International Animal Rescue rescued Max in 2018.  He’s been locked up for 14 years – can you imagine?  He was in a tiny cage at a bus depot with his companion Minnie.

    Normally, International Animal Rescue rescue Syrian brown bears, found in the wild in Armenia.

    Max however is a male Siberian brown bear.  He’s half a ton in weight, so he’s the biggest bear International Animal Rescue have seen.

    Max will never be able to go back into the wild.  He’s had too many years in captivity and he’s a non-native species of bear in Armenia.

    But International Animal Rescue have committed to look after Max and ensure his days are full of treats, love and naps!

    You can help Max (and his friends) by adopting him to support his ongoing care from 14p a day.

    Adopt Max the Bear


    Your adoption will help in several ways:

    • Pay for the lifetime care of Max and other bears like him
    • Provide veterinary care to nurse bears back to health
    • Maintain a peaceful and safe environment for the bears at our sanctuary
    • Reintroduce bears back to the wild where possible

    Visit International Animal rescue here to adopt Max today, and be a part of the effort to care for these bears!

    Adopt Max today 

     

  3. Do you love bears?

    And more accurately, do you love spectacled bears? 

    Then you may want to head off to You Tube on Tuesday 21 July to for a live talk with the Natural History Museum, London.


    Find out how the Andes are inhabitated by the only surviving native bear species in South America - the spectacled bear.  Like so many species, it is under threat from habitat loss.

    Find out about the efforts of the Natural History Museum scientists are protecting this animal and its home in Colombia - and how the Museum's collections can help. 

    This is an on-line event and it's free, though you can donate to the Natural History Museum. 

     

  4. Find out more about Arctic Sea Ice Day with Polar Bears International Find out more about Arctic Sea Ice Day with Polar Bears International
    ©Polar Bears International

    The 15th July is Arctic Sea Ice Day.

    Polar Bears International want to draw attention to the critical role that the Arctic and its ice plays in our climate, not just for polar bears but for us.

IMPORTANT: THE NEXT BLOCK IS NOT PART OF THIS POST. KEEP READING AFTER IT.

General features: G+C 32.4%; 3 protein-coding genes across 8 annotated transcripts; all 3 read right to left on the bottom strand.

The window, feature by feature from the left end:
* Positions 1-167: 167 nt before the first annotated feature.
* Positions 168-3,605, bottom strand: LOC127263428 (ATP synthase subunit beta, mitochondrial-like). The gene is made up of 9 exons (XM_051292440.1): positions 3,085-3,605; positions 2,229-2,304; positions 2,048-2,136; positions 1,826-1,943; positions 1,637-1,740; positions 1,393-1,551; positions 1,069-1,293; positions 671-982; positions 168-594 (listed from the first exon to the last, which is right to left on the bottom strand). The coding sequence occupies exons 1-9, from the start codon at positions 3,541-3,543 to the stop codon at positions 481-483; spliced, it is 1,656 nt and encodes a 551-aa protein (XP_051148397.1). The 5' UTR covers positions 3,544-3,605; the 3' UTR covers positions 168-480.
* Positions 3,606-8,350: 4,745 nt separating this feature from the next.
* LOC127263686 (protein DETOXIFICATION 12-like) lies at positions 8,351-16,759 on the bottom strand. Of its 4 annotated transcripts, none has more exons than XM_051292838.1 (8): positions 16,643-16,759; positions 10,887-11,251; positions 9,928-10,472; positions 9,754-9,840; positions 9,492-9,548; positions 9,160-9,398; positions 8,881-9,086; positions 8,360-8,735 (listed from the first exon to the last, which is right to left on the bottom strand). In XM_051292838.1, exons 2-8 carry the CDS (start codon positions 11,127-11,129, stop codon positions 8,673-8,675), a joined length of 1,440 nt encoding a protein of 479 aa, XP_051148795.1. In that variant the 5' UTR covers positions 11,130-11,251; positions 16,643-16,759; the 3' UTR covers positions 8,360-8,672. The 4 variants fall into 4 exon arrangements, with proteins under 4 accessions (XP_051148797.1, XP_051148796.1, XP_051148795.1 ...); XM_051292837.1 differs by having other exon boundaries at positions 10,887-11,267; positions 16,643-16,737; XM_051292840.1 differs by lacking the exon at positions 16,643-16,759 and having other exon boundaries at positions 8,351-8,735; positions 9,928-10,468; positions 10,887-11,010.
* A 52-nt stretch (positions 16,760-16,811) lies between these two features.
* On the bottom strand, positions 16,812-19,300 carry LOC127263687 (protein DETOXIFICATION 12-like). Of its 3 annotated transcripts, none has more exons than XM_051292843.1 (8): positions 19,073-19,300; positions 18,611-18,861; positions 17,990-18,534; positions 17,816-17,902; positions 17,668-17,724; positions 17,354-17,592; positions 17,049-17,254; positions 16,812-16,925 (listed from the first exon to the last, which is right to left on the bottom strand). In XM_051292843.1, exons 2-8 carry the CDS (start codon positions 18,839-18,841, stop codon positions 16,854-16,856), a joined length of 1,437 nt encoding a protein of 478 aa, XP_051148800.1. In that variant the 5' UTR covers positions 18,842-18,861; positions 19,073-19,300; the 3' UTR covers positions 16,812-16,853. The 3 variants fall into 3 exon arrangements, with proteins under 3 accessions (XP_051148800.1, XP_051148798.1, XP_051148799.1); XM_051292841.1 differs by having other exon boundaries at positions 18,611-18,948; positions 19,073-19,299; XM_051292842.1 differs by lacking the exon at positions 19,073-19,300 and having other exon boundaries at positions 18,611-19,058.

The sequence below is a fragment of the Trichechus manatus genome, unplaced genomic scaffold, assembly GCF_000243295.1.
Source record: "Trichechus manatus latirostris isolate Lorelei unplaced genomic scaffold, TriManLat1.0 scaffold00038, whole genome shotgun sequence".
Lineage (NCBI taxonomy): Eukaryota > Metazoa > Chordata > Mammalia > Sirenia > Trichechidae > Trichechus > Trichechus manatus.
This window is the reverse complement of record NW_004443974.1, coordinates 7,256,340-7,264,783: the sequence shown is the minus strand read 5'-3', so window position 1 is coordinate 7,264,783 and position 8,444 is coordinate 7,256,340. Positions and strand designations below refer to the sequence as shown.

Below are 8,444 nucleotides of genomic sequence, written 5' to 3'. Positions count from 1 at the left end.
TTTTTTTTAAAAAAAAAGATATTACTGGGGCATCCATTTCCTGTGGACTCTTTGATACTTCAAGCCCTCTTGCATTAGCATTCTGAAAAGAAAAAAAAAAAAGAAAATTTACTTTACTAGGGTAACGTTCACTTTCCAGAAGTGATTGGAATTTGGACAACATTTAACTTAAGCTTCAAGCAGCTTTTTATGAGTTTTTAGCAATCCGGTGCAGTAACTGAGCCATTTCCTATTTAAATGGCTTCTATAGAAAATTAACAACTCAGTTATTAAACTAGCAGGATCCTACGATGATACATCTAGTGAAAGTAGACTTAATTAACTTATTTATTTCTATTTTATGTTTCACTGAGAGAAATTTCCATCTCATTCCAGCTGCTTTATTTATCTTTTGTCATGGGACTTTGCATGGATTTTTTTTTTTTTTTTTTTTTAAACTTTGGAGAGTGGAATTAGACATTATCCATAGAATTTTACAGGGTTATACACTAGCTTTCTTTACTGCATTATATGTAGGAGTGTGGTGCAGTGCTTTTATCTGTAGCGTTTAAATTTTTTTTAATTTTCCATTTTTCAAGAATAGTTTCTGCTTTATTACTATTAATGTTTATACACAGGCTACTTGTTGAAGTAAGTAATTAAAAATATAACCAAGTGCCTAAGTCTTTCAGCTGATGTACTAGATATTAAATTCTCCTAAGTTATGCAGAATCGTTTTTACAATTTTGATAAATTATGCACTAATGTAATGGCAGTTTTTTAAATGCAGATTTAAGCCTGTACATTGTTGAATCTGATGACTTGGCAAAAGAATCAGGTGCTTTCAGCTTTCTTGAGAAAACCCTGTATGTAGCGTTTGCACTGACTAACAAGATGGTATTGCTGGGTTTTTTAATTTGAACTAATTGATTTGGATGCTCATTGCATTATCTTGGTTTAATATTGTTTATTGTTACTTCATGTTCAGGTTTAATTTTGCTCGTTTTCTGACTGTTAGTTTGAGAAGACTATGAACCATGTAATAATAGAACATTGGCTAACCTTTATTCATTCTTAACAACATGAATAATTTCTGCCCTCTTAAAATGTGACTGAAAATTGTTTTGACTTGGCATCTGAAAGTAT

The problem is that the sea ice – which acts as an air conditioner, cooling the planet – is melting.  So Arctic Sea Ice Day is a chance to find out more and why this matters.

    Plus you can join in:

    Celebrating Sea Ice Day

    July 15th at 11 a.m. Central Time
    Join experts on sea ice and polar bears to learn all about the Arctic ecosystem, the current state of Arctic sea ice, and why it is important for polar bears and people around the world. 

    Why Beluga Whales Need Sea Ice 

    July 15th at 4 p.m. Central Time
    Why would a whale, a mammal that needs access to the surface of the ocean to breathe, live where the ocean is covered in sea ice most of the year? Learn about why belugas need sea ice and join us to celebrate the launch of the Beluga Cam

     

     

     

  5. Calling all giraffe lovers!

    The International Fund for Animal Welfare (IFAW) are looking to raise £60,000 by 18th July to help rangers protect the last Rhodesian giraffes left in Zambia’s Luambe National Park. 

    Help giraffes

    IFAW says that when giraffes are scared, they are silent.  Hence the term #SilentExtinction.

    Please help the IFAW prevent this #SilentExtinction of giraffes and other wildlife and donate to their appeal to raise £60,000 by 18th July 2020.   

    Donate here